Birthdays for the Dead by Stuart MacBride

read by Ian Hanmore

If you like your crime dramas Scottish, grim and dark, and full of unspeakable horrors, Birthdays for the Dead is as Scottish and shocking as you can get.

Detective Constable Ash Henderson is brutal, hard-nosed and very, very compromised. He owes money to sadistic gangsters, lives in condemned social housing and does not flinch in meting out his own kind of justice to get what he wants. Five years ago, his daughter, Rebecca, went missing, just before her thirteenth birthday. On the anniversary of her abduction, a home-made card arrives with a Polaroid picture of the girl, strapped to a chair, gagged and terrified. Every year there comes another card, each one worse than the last.

This serial killer has the tabloid moniker ‘The Birthday Boy’, and he has been taking young girls for twelve years, always just before their thirteenth birthday, and sending the families cards showing their daughters being slowly tortured to death. Ash has concealed Rebeccas cards from his ex-wife and colleagues, because if they find out he will be taken off the case. And he has vowed to let his daughter’s killer get everything that is coming to them. Criminal psychologist Dr Alice MacDonald, with her curly brown hair, jeans and red Converse Hi-tops, may want save his soul, but it’s one hell of a bumpy ride.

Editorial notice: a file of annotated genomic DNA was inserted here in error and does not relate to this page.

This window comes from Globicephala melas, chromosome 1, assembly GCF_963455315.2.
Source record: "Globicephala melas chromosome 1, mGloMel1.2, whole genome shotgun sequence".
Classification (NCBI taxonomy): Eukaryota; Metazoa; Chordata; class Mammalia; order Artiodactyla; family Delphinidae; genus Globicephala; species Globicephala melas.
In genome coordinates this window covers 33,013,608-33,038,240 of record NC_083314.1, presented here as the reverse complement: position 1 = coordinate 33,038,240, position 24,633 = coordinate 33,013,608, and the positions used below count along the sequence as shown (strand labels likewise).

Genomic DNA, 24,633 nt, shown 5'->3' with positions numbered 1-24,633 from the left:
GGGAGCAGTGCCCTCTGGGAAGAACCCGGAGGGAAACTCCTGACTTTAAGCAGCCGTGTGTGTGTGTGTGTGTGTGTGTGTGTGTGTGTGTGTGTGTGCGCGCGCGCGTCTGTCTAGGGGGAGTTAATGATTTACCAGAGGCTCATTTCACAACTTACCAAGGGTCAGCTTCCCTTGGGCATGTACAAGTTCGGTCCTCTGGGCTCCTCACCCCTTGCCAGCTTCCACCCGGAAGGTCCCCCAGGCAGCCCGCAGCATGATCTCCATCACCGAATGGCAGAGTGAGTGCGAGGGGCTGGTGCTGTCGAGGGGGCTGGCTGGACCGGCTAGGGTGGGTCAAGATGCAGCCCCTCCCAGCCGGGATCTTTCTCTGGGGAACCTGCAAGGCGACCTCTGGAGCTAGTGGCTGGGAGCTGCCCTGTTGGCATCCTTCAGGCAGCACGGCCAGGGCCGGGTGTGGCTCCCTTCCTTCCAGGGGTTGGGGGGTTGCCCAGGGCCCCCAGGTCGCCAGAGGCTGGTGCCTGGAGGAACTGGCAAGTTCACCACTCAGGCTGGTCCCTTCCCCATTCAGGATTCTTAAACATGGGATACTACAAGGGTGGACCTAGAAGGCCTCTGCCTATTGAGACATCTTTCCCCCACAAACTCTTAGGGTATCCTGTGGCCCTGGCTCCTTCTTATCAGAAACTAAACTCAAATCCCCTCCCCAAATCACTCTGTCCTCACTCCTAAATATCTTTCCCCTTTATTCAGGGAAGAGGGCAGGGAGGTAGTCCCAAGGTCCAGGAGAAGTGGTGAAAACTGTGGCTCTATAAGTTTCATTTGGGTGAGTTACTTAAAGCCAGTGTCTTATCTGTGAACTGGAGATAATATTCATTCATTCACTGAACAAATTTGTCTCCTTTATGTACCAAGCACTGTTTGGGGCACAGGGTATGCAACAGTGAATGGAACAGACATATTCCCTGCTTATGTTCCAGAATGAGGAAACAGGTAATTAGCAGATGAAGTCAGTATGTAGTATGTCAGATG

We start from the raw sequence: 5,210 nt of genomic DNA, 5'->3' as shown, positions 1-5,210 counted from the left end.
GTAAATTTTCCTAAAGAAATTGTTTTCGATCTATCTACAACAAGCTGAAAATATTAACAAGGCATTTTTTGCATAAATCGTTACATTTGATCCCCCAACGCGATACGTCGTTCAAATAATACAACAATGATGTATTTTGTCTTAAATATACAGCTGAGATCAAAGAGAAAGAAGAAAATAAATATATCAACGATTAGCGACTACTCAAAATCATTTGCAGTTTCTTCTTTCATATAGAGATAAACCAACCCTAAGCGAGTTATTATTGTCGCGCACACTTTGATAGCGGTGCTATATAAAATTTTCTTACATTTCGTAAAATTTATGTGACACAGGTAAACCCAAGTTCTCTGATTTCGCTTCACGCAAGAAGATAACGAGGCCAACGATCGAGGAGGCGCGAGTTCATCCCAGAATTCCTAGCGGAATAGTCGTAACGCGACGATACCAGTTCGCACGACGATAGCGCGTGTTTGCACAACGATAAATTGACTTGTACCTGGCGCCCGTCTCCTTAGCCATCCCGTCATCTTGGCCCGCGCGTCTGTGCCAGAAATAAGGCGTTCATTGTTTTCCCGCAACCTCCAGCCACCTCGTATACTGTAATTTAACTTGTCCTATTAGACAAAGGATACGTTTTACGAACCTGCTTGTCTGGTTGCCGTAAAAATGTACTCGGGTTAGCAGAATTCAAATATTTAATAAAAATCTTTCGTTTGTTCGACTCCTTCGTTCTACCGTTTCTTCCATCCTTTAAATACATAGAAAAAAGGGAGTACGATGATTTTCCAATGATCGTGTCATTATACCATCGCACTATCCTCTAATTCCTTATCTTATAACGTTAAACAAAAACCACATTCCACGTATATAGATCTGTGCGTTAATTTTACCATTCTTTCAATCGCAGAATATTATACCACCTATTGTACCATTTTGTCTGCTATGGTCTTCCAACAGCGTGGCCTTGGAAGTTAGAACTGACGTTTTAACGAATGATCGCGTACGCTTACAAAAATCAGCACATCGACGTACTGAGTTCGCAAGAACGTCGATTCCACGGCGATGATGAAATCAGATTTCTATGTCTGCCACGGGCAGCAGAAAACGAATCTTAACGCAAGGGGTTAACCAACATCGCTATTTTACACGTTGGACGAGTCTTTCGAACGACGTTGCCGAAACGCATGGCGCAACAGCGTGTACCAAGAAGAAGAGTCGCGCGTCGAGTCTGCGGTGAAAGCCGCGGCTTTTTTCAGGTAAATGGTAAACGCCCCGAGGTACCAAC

Stuart MacBride’s writing is unceasingly violent and will not be to everyone’s taste, despite the apparent satire at its evil heart. But there is no denying that Ian Hanmore manages to make Birthdays for the Dead a hugely diverting schlockfest of Grand Guignol.

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